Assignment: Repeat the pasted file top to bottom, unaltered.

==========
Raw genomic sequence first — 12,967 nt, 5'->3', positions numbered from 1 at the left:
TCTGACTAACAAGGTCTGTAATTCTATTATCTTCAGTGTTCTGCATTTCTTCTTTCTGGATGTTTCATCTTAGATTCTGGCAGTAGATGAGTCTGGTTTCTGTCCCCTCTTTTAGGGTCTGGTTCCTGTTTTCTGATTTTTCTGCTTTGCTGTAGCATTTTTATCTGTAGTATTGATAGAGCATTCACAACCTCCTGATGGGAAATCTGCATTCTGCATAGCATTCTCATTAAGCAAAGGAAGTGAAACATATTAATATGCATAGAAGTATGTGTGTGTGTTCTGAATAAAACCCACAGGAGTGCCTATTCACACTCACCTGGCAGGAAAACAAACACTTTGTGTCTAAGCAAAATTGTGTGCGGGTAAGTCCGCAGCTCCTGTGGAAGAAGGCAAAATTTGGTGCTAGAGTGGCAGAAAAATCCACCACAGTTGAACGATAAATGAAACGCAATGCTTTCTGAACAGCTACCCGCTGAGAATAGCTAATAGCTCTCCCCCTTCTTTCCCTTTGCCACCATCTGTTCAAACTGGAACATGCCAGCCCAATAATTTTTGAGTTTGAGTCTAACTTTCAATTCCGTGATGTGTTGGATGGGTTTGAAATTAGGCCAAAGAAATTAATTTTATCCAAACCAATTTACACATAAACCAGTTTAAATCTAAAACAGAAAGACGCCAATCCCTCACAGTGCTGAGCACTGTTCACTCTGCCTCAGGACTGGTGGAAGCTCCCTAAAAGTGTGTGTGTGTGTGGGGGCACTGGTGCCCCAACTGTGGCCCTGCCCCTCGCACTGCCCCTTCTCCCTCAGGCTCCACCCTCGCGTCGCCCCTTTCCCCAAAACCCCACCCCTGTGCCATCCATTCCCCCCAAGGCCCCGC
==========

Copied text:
Raw genomic sequence first — 12,967 nt, 5'->3', positions numbered from 1 at the left:
TCTGACTAACAAGGTCTGTAATTCTATTATCTTCAGTGTTCTGCATTTCTTCTTTCTGGATGTTTCATCTTAGATTCTGGCAGTAGATGAGTCTGGTTTCTGTCCCCTCTTTTAGGGTCTGGTTCCTGTTTTCTGATTTTTCTGCTTTGCTGTAGCATTTTTATCTGTAGTATTGATAGAGCATTCACAACCTCCTGATGGGAAATCTGCATTCTGCATAGCATTCTCATTAAGCAAAGGAAGTGAAACATATTAATATGCATAGAAGTATGTGTGTGTGTTCTGAATAAAACCCACAGGAGTGCCTATTCACACTCACCTGGCAGGAAAACAAACACTTTGTGTCTAAGCAAAATTGTGTGCGGGTAAGTCCGCAGCTCCTGTGGAAGAAGGCAAAATTTGGTGCTAGAGTGGCAGAAAAATCCACCACAGTTGAACGATAAATGAAACGCAATGCTTTCTGAACAGCTACCCGCTGAGAATAGCTAATAGCTCTCCCCCTTCTTTCCCTTTGCCACCATCTGTTCAAACTGGAACATGCCAGCCCAATAATTTTTGAGTTTGAGTCTAACTTTCAATTCCGTGATGTGTTGGATGGGTTTGAAATTAGGCCAAAGAAATTAATTTTATCCAAACCAATTTACACATAAACCAGTTTAAATCTAAAACAGAAAGACGCCAATCCCTCACAGTGCTGAGCACTGTTCACTCTGCCTCAGGACTGGTGGAAGCTCCCTAAAAGTGTGTGTGTGTGTGGGGGCACTGGTGCCCCAACTGTGGCCCTGCCCCTCGCACTGCCCCTTCTCCCTCAGGCTCCACCCTCGCGTCGCCCCTTTCCCCAAAACCCCACCCCTGTGCCATCCATTCCCCCCAAGGCCCCGC